Conservatives aren't the only ones who've taken note of the Obama administration's ongoing lack of accountability over the Benghazi attacks. CNN's Jake Tapper devoted a biting online analysis and a full segment of his program to the issue yesterday:
Meanwhile, here's an interesting and worthwhile follow-up to my item yesterday on John Kerry's decision to reverse Hillary Clinton's disciplinary action against four mid-level State Department employees following the Benghazi massacre -- via the Washington Post's Jennifer Rubin:
[Kerry's move] is undoubtedly the right decision, given that none of the four disciplined foreign service employees had real responsibility for the fiasco. Only one, Raymond Maxwell, was even in the Near East bureau. But then even the Democrats must acknowledge that to date, no one has been held accountable for the serial missteps (losing track of the security situation in Benghazi, denying security requests, etc.) that resulted in the deaths. The issue of who said what in the days following Benghazi has been largely answered. A whole bunch of administration officials including the president, who knew or should have known this was a terrorist attack, instead went with the story of a “spontaneous” attack instigated by an anti-Muslim video. We know who did it (Hillary Clinton, the president, Jay Carney, Susan Rice) and we pretty much know why (with the election less than two months away, the “al-Qaeda in shambles” boast was shattered).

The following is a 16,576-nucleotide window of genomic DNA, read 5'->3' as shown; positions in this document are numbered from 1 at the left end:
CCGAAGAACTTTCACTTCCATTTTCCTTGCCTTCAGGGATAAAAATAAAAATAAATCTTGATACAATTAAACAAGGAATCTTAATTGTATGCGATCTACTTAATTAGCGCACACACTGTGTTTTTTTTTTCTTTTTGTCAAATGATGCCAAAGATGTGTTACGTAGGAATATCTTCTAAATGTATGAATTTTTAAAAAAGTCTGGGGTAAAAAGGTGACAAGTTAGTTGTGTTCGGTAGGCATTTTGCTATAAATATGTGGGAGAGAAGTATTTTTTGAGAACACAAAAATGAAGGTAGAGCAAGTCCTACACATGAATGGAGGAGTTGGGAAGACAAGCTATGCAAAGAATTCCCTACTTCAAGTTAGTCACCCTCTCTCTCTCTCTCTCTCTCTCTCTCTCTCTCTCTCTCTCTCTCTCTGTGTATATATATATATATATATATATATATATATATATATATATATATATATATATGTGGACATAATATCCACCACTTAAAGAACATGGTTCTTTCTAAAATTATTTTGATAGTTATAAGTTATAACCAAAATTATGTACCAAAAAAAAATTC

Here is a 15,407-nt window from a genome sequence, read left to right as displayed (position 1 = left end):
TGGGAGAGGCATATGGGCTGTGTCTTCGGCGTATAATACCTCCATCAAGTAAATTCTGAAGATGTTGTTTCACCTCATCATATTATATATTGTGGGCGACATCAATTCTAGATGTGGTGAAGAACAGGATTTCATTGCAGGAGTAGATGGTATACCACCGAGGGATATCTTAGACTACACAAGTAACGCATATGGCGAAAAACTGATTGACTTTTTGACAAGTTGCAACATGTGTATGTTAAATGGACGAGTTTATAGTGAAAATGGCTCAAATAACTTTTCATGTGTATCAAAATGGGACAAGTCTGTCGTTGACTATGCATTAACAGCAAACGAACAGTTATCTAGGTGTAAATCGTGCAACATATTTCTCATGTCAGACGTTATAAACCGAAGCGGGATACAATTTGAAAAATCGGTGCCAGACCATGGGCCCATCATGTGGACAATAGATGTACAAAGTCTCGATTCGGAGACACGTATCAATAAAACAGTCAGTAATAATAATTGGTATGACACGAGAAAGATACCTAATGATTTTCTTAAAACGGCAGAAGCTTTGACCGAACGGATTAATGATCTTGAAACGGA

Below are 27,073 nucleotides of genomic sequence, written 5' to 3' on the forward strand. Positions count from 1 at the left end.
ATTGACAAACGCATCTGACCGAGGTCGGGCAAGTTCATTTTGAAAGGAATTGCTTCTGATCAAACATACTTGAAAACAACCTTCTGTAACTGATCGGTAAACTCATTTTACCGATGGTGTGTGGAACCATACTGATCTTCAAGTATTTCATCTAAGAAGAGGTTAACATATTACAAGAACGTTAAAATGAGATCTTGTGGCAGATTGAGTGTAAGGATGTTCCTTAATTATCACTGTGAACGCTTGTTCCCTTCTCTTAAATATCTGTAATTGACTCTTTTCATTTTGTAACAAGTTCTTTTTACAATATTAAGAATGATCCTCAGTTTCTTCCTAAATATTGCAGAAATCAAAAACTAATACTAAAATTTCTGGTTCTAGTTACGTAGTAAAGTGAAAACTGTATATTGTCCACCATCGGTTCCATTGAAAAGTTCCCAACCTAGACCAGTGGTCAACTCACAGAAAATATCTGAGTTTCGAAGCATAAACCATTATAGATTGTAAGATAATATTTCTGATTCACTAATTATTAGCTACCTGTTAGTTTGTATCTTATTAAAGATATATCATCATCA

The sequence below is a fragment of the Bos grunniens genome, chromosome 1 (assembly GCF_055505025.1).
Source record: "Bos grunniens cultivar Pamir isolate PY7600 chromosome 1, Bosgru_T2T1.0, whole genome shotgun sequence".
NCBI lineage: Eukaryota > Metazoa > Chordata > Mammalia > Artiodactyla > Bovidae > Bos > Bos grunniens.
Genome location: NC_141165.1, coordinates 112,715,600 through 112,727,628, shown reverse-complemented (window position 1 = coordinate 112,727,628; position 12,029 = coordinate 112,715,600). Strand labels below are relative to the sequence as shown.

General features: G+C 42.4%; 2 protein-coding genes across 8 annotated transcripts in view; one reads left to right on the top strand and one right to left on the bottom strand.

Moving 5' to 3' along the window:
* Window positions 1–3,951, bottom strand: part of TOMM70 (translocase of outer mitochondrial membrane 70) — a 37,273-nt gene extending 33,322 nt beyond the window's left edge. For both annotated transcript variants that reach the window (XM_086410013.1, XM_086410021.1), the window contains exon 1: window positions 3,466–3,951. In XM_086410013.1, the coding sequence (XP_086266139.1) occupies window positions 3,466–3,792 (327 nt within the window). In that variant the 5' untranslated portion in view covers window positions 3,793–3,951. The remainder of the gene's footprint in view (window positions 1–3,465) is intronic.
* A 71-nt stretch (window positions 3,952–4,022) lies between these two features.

So let’s finally focus on who it was that missed the boat on the Benghazi security situation and, now, how the Accountability Review Board managed to interview none of the political higher-ups and instead scapegoated the little guys at State. This includes the president and Clinton who were so proud that the Libyan war had been done “the right way” that they didn’t bother to keep track of the rise of al-Qaeda throughout North Africa. No one in the White House has been queried on the Libya fiasco, nor has Clinton explained why she wasn’t tuned into the deteriorating security situation in Libya. And now with falsely accused foreign-service employees returned to their jobs, it is worth exploring who fingered them and why. When Congress returns that should be the focus of continued investigation.